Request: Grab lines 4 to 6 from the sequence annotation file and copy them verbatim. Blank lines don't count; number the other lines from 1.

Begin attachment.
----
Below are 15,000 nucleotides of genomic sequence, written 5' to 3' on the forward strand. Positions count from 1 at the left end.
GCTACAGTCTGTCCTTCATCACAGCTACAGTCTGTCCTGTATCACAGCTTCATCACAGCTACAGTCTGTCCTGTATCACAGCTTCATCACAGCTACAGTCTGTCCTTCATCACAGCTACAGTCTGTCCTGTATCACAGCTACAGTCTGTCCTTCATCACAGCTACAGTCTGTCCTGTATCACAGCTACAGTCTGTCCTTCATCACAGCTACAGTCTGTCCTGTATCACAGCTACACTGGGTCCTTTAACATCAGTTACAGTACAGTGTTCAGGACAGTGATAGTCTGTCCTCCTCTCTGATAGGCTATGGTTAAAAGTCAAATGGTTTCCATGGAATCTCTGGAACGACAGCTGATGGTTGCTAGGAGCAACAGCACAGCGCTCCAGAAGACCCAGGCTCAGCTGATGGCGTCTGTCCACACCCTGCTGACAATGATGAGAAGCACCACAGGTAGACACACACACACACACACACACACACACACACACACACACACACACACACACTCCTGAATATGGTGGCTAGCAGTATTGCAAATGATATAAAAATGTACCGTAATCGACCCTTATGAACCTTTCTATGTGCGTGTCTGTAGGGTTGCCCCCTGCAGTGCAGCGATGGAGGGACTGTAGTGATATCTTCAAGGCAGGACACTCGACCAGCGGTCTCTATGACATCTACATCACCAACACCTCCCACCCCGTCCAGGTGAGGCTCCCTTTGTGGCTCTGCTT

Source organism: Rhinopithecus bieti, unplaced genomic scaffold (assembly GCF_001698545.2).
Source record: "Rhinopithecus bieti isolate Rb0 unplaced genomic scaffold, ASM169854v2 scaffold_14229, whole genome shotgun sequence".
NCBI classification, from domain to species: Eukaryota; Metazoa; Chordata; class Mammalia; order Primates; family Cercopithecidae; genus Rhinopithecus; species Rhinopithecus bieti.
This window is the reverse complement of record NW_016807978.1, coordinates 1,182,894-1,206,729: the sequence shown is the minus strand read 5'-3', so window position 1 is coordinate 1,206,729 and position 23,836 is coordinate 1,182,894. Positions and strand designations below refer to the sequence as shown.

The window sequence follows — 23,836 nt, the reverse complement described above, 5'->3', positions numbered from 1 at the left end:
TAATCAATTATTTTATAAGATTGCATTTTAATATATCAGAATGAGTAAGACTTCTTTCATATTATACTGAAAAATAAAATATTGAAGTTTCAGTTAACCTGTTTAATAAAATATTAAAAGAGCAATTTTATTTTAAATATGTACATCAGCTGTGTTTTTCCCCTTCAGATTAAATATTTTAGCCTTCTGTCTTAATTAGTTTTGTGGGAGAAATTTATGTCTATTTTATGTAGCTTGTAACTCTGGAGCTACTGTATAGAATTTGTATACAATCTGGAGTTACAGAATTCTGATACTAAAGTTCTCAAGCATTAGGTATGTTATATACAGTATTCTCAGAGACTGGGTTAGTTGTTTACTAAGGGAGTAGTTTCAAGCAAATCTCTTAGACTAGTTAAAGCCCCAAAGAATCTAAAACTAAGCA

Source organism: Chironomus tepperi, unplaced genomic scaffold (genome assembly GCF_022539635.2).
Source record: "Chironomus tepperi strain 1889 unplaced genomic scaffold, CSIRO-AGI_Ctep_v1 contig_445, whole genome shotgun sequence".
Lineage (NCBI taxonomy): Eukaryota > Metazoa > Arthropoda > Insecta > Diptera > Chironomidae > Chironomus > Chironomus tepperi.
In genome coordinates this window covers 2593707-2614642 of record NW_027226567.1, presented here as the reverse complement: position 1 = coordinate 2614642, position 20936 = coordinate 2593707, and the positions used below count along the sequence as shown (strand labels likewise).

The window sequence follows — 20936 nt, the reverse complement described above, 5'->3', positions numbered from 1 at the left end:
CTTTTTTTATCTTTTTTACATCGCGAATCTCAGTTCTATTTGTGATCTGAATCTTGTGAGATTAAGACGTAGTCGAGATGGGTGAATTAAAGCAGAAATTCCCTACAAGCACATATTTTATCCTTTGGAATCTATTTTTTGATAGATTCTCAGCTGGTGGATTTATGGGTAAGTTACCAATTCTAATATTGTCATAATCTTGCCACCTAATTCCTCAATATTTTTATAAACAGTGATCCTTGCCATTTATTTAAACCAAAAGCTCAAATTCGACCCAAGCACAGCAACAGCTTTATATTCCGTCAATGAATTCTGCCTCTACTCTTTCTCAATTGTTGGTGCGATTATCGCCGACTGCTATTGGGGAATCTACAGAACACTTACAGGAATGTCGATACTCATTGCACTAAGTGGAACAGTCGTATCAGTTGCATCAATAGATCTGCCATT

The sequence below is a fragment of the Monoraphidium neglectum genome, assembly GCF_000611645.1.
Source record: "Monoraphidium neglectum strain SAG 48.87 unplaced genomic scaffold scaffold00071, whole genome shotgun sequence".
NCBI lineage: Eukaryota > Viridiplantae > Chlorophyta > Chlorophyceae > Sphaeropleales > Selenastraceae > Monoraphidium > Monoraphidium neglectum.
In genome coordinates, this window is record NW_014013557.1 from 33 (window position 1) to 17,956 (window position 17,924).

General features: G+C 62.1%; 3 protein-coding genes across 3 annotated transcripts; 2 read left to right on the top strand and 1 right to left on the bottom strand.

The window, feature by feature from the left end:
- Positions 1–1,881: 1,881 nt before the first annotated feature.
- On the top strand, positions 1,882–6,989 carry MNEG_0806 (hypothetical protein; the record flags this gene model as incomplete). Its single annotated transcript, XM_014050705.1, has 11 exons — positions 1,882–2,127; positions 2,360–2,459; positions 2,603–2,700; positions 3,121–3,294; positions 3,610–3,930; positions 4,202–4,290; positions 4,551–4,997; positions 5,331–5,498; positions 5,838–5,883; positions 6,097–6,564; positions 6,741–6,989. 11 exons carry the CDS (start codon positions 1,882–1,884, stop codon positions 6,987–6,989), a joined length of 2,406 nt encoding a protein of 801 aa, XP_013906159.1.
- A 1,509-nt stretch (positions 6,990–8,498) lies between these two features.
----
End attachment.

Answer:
Source record: "Rhinopithecus bieti isolate Rb0 unplaced genomic scaffold, ASM169854v2 scaffold_14229, whole genome shotgun sequence".
NCBI classification, from domain to species: Eukaryota; Metazoa; Chordata; class Mammalia; order Primates; family Cercopithecidae; genus Rhinopithecus; species Rhinopithecus bieti.
This window is the reverse complement of record NW_016807978.1, coordinates 1,182,894-1,206,729: the sequence shown is the minus strand read 5'-3', so window position 1 is coordinate 1,206,729 and position 23,836 is coordinate 1,182,894. Positions and strand designations below refer to the sequence as shown.